The concept of biodesign implies not only creating practically applicable biological concepts, but to challenge previous concepts to impress and capture imagination.
At Mycterials, we aim to expand on the one-sided strategies used to engineer mushrooms for functional design. Mycelium, or polymers of fungal hyphae, is an exciting sustainable and cost effective biomaterial. Mycelium is a natural source of chitin that forms dense polymer networks, which can be cultured into desired shapes and and engineered for specific material properties (Haneef et al., 2017). Growing bulks of mycelium in controlled environments and oven baking them can be used create highly durable materials (Mycoworks Homepage, 2018). However, the slow growth rate, unknown and unpredictable endurance of mycelium prevents its application in long term construction (Islam et al., 2017). Additionally, current mycelium preparation methods are limited by the size of the moulds and ovens used. Past efforts to expand the mycelium tool box have been limited to varying growth substrates and genetic engineering (Haneef et al., 2017; Mycoworks Homepage, 2018).
We will introduce two new creative assets: symbiotic bacteria and iron particles. For the bacterial symbiosis, we chose cyanobacteria due to the possible exchange of useful nutrients and carbon to increase mycelium growth (Lumini et al., 2006; Frey-Klett et al., 2011). Then we hope to give mycelium metallic properties by growing mycelia hyphae using metal as a structural lattice (Jennings, et all 1984), which will allow magnetic manipulation and self baking through magnetic heat resonance (Grants et al., 2017). This method allows to create sustainable biomaterials as food waste (e.g. used coffee powder) and recycled scrap iron could be used.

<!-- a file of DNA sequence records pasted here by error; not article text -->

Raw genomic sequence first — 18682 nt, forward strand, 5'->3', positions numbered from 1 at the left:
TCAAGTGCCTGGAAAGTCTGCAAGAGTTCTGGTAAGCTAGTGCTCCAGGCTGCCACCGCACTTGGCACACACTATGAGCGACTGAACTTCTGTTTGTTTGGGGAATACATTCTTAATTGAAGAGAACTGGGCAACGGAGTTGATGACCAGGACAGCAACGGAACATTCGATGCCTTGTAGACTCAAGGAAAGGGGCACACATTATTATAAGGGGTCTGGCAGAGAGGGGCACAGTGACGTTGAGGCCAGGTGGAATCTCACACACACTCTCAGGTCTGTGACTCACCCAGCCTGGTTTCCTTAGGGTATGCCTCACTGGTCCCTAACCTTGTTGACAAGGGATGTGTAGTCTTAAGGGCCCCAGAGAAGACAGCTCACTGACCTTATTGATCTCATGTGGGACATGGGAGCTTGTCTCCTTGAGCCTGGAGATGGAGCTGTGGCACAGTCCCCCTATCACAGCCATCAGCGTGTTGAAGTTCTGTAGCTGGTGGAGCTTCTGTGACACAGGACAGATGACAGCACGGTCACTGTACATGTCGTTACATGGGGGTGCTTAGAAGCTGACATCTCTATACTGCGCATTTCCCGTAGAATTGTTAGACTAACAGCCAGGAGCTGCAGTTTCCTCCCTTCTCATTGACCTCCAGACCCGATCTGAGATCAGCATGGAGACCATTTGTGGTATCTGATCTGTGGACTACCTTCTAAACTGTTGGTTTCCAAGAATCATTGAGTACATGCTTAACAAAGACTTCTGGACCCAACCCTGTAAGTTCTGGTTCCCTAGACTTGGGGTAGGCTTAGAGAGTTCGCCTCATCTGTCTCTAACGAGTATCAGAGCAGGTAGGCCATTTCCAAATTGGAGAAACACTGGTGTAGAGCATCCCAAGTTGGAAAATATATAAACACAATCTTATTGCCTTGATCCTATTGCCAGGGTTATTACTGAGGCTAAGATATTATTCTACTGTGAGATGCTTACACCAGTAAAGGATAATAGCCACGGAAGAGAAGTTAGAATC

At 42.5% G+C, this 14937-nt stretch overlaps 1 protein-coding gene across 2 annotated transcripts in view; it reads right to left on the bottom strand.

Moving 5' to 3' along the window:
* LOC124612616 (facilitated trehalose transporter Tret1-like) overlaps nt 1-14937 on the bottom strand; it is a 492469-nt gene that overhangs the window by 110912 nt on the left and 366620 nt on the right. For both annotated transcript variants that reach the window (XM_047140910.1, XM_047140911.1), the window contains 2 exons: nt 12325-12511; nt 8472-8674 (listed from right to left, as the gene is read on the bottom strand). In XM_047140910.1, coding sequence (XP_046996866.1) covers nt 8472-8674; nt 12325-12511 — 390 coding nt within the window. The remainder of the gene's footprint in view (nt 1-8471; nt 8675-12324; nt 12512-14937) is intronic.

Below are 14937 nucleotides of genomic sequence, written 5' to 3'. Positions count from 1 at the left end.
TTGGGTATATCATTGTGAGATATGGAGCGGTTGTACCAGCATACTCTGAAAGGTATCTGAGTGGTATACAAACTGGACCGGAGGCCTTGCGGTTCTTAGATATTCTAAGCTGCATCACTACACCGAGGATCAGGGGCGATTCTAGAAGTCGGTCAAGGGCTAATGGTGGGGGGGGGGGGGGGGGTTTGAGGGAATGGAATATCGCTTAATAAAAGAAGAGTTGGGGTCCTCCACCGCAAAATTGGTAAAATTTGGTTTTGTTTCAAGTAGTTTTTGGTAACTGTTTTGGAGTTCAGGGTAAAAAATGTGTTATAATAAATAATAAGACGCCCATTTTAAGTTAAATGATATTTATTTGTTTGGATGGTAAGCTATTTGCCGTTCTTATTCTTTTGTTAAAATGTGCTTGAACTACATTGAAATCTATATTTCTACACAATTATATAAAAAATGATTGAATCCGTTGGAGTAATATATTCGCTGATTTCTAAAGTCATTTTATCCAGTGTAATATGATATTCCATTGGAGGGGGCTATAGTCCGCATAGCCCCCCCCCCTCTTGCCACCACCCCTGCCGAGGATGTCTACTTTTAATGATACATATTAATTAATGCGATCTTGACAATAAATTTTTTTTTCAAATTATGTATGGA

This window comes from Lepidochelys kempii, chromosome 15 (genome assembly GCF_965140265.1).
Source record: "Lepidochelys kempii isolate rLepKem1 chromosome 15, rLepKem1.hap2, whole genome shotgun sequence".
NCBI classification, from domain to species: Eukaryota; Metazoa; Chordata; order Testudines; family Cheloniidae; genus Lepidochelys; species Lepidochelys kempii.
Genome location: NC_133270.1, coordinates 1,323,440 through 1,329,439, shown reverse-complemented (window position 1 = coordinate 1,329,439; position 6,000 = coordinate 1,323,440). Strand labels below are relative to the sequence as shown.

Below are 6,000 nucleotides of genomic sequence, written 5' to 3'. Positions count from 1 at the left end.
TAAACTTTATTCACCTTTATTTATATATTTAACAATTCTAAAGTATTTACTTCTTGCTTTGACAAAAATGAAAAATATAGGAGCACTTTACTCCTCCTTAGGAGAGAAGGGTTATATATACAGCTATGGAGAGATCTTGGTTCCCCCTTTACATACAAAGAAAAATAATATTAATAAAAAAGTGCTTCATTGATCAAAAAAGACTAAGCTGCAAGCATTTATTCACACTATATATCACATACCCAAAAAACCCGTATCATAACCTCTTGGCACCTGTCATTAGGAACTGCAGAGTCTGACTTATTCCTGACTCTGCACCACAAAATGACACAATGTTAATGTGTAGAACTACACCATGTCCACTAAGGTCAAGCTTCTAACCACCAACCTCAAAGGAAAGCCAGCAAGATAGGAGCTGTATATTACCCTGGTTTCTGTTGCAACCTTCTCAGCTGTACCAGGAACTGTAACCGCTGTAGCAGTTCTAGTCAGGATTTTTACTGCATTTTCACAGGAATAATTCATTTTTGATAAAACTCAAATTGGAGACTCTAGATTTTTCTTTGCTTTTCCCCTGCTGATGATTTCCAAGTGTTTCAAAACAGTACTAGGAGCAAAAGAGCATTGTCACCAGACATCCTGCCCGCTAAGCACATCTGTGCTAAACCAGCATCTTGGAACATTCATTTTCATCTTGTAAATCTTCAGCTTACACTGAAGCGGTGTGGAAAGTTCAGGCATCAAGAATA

We categorised three groups during our Mycterial testing experiment (Figure 1).
We chose to illustrate metallic properties such as magnetism with a prototype, which is both a proof of concept as well as an art piece.
We used magnetic levitation to make a block of mycelium with embedded magnet to float above a plain surface. We used a floating magnetic globe for spare parts for creating display model and previously grown mycelia cube (Figure 3). Simple combination of two dipole magnets placed opposite each other generates enough force to lift the mycelium block. Achieving stability is a more challenging task – however, this problem can be solved by using electromagnets to balance out the stationary magnet (Hones et al, 1995).
This contactless metal melting approach could therefore be applied to fire and solidify the mycelium mass via induction heating. This could be used to create durable constructs for building sustainable and sturdy architectural designs of previously impossible shapes. Furthermore, the synthetic bacterial symbiosis could improve the growth process, capture carbon from the atmosphere. However, further research is needed to map out the exact relationship between mycelium and bacteria, to test the impact on growth rate and durability. Additionally, as seen from our own experiment, external contamination can hamper mycelium growth. This could be avoided by creating the material in a sterile environment with controlled temperature.
(Post by Fernanda Bolaños, Ivan Shpurov, Laura Turpeinen & Luis Guzmán Martinez )
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